February 23, 2024

THE LIST: How do you cut your sandwich

Have you ever heard the phrase, “the numbers don’t lie.” Maybe you’ve heard at a track meet that the clock doesn’t lie.

I deal mostly in words for my profession. People ask me about advertising. I know the basics, but we have wonderful professionals at Shaw Media who handle our loyal advertisers well. I deal in words, they largely deal in numbers — sizes of ads and how much they cost — so I usually let them do what they do.

It’s funny, though, how math can come into our daily lives. You know, the math doesn’t lie. I wasn’t ever good at math, however thanks to my sophomore math teacher who loved baseball and John Deere tractors, I knew how to figure a batting average a long time before I needed to do so for my job. Put the skill with something I enjoy and it suddenly comes easier. Maybe you’re the same.

I was reading a piece the other day that made me laugh. It asked the question of how you eat your sandwich. So, how do you eat your sandwich?

Growing up, I think I had grilled cheese sandwiches both ways — cut diagonally and cut down the middle — and I ate them the same. The cheesy goodness was the same.

This piece I was reading claimed that if you cut a sandwich diagonal versus down the middle, you have more crustless bites in your sandwich. I suppose they’re right. In reading other pieces, I’ve found that some restaurants cut their sandwiches diagonally for the visual appeal, as they say you can see what’s in the sandwich better. Another piece stated it has to do with the corners of the sandwich being able to cool down faster.

But then we come to the math. The piece I read, which was from NPR, said that if your bread is 4 inches long, you have 16 inches of crust for a square sandwich. Cut the bread down the middle and you have 8 inches of crust-free surface. Cut it the same way diagonally and you have almost 11 inches of crustless goodness. That’s big increase if the crust isn’t your favorite part of the sandwich.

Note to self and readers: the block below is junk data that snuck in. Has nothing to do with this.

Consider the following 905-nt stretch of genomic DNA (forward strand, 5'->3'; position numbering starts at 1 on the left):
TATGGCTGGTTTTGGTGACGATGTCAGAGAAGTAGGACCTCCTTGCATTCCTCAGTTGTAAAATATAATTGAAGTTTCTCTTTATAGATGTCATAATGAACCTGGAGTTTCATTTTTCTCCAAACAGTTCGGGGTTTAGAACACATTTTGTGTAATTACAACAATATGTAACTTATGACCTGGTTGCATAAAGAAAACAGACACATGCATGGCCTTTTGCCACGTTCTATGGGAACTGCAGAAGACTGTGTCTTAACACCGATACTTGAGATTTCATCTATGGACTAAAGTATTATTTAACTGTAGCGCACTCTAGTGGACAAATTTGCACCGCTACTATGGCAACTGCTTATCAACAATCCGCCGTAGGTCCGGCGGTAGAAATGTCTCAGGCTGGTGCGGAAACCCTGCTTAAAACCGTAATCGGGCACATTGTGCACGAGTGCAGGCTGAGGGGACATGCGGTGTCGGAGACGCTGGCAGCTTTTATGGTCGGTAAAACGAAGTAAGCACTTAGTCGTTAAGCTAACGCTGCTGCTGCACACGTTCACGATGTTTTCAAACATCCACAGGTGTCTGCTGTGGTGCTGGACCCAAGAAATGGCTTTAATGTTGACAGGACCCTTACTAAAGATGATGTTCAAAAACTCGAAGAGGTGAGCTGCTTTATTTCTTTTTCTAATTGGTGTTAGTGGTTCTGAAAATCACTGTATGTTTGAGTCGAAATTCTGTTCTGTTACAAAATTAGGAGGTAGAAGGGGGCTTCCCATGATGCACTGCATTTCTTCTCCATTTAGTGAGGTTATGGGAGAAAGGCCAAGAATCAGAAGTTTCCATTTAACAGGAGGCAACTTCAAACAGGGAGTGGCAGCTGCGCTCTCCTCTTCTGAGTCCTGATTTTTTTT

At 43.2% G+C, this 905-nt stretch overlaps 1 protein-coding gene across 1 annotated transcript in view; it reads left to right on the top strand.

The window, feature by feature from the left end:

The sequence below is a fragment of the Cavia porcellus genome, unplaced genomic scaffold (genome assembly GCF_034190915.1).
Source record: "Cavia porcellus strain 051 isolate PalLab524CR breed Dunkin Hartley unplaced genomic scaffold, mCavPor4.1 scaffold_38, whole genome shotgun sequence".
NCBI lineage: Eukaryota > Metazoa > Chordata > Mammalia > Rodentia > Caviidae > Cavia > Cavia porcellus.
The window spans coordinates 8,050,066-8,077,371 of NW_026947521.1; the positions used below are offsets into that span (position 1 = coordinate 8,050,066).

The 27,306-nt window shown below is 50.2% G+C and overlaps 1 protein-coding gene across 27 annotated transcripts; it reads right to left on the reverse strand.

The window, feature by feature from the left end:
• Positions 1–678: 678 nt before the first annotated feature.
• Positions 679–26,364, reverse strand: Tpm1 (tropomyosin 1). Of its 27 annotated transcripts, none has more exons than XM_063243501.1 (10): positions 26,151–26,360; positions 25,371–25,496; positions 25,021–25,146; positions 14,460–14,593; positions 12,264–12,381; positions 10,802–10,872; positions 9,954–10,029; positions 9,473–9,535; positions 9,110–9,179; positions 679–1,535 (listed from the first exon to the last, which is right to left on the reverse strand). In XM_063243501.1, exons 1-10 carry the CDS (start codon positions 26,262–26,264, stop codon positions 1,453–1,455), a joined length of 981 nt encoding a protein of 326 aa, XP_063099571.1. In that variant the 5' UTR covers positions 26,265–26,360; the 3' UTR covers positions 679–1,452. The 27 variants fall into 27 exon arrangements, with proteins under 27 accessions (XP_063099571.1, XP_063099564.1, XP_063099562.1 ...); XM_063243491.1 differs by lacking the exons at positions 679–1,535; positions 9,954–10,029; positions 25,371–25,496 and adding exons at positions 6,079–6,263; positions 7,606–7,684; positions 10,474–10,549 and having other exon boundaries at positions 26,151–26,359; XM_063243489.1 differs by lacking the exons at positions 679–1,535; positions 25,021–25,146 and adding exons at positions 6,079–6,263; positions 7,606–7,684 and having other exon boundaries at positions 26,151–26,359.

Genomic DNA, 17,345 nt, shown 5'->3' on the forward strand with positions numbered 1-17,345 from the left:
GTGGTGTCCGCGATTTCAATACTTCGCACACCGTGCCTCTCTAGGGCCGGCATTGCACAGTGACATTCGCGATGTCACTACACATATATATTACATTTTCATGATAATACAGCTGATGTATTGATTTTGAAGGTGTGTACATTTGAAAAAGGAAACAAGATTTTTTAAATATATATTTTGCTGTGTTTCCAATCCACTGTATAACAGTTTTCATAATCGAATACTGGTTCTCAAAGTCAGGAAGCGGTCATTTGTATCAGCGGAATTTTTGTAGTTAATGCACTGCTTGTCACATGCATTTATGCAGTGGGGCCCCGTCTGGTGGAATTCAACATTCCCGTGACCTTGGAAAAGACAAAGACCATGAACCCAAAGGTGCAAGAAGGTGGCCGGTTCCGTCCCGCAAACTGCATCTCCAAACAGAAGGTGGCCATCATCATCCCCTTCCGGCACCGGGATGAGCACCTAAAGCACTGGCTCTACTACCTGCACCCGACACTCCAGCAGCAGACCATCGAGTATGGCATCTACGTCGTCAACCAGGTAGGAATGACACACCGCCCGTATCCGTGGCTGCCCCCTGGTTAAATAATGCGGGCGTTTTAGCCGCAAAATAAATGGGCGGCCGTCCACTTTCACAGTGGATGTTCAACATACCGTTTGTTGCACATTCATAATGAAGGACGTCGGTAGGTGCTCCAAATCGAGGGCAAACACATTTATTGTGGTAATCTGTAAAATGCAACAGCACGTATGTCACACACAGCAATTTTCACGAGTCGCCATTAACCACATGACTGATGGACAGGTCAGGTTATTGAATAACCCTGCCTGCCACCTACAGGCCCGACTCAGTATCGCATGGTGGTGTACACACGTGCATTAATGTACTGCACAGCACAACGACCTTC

There are lots of quirky things we do, right? I stick my pencil or pen in my ear lots of times so it doesn’t run off on me. Carpenters seem to do that to, I think. Some wear their watch on the inside of their wrist. I used to, but my smart watch won’t do it that way. It was easier to glance at. I saw someone one time who played guitar completely backward, meaning it was a right-handed guitar strung the correct way, but they played it left-handed and upside down. That takes some talent as the chord shapes become backward.

The lesson is however you eat your sandwich, go for it. I certainly believe there’s right and wrong in this world, but a thing like this isn’t the place for it. As they say, “If it ain’t broke, don’t fix it.”

Other items

Great job to all of our spring athletes. Spring sports is now in the books and it’s time to play ball. The track teams have a lot to be proud of from their performances from state track. As always, space gets tight in the paper, so we may run some additional photos from state track in the next few weeks as space allows. Nodaway Valley’s golfers also had a great season. It was neat to see the girls team make the regional final.

Same goes for our graduates. There was a huge number of this year’s class going into the workforce. College is expensive and it isn’t for everybody. It’s awesome to see schools acknowledging that and doing that they can to prepare their students for whatever they choose to do after high school, and I think our schools are on the right track with that.

Next week we plan to print our Memorial Day Honor Roll that we print every year, as we honor those who have served our country and passed away. Also, see coverage in next week’s paper of area Memorial Day services and a rundown of upcoming summer events you won’t want to miss around the area.

Caleb Nelson

Caleb Nelson

Caleb Nelson has served as News Editor of the Adair County Free Press and Fontanelle Observer since Oct. 2017. He and his wife Kilee live in Greenfield. In Greenfield and the greater Adair County area, he values the opportunity to tell peoples' stories, enjoys playing guitar, following all levels of sports, and being a part of his local church.